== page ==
Salinger opens the story throwing poetic jabs at his characters, who are mingling with highballs and cigarettes in hand. Salinger describes Edna Phillips sitting in a big red chair, “wearing a very bright eye which young men were not bothering to catch.” Lucille Henderson “sighed as heavily as her dress would allow, and then, knitting what there was of her eyebrows, gazed about the room…” Salinger clearly does not think highly of this crowd, which he repeatedly points out includes a “small blonde” and “three young men from Rutgers.”
Much of the story follows a conversation between Edna Phillips and another partygoer, the entirely unimpressive William Jameson. They reluctantly step out onto the terrace together and graze from one topic to another, with Jameson extremely resistant to indulge Edna in conversation. The terrace quickly feels awkward, even sad, so it is a relief when Jameson leaves to go back inside. Edna soon follows, then sneaks upstairs and steals cigarettes before coming back to the party. Once again alone, she sits back down in the big red chair.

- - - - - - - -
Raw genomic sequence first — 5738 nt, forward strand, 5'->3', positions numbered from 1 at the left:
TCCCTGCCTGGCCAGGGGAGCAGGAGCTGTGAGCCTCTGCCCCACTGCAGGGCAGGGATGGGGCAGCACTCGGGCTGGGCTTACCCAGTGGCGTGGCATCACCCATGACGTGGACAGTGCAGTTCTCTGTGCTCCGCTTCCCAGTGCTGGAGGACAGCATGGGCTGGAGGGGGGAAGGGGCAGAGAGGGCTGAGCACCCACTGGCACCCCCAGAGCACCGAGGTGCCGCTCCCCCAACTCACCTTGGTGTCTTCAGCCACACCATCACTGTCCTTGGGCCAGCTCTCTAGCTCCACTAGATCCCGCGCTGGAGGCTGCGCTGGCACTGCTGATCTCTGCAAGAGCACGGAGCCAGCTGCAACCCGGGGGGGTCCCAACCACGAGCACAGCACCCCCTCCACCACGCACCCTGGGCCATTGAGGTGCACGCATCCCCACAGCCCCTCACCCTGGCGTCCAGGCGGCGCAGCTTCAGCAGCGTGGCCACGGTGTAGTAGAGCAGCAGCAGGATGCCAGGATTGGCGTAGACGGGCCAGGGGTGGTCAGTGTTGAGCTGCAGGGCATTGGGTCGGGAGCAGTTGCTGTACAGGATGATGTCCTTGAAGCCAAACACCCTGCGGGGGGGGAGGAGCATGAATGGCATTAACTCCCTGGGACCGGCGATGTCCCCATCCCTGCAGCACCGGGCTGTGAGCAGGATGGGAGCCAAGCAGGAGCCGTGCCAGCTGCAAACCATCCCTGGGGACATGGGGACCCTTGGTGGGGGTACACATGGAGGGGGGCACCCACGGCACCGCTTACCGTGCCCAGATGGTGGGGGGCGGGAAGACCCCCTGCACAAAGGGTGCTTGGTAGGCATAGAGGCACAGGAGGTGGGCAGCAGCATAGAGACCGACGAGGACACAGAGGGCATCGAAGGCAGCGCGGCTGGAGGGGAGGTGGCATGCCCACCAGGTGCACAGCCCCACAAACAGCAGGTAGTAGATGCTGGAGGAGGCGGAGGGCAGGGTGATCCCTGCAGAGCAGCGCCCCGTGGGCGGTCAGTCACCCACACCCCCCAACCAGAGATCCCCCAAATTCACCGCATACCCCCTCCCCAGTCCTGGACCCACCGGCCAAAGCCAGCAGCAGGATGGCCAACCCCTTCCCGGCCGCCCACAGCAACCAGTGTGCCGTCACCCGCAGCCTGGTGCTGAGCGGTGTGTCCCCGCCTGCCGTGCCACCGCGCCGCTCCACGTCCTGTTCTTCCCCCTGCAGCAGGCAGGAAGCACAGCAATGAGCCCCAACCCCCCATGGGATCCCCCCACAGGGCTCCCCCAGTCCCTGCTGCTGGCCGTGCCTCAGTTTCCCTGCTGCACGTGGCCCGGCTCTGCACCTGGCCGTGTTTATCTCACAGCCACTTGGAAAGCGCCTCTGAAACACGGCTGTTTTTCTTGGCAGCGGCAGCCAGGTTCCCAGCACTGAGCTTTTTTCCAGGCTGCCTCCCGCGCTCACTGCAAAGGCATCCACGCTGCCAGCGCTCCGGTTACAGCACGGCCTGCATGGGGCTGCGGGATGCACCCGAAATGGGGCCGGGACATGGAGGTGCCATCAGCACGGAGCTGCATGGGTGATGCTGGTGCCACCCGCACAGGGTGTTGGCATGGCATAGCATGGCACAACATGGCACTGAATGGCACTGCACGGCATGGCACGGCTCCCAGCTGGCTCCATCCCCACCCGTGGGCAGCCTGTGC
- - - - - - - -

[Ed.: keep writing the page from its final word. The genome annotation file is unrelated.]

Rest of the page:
In The Young Folks, Salinger criticizes vapidness, but the characters themselves don’t seem bothered by it. Or at least they seem accustomed to the shallowness. Of course, we don’t know what any of them actually think, because readers are made just one of the many attendees of the phony party. We are only privy to what the characters say and do, not to how they think or feel. This is radically different from what is to come in The Catcher in the Rye, or any story about the Glass family, in which readers become intimately acquainted with the characters’ innermost thoughts.
The featured photo is from the original issue of Story magazine that featured The Young Folks. I read it in Three Early Stories, an anthology recently published by Devault-Graves.
Photo: The Airship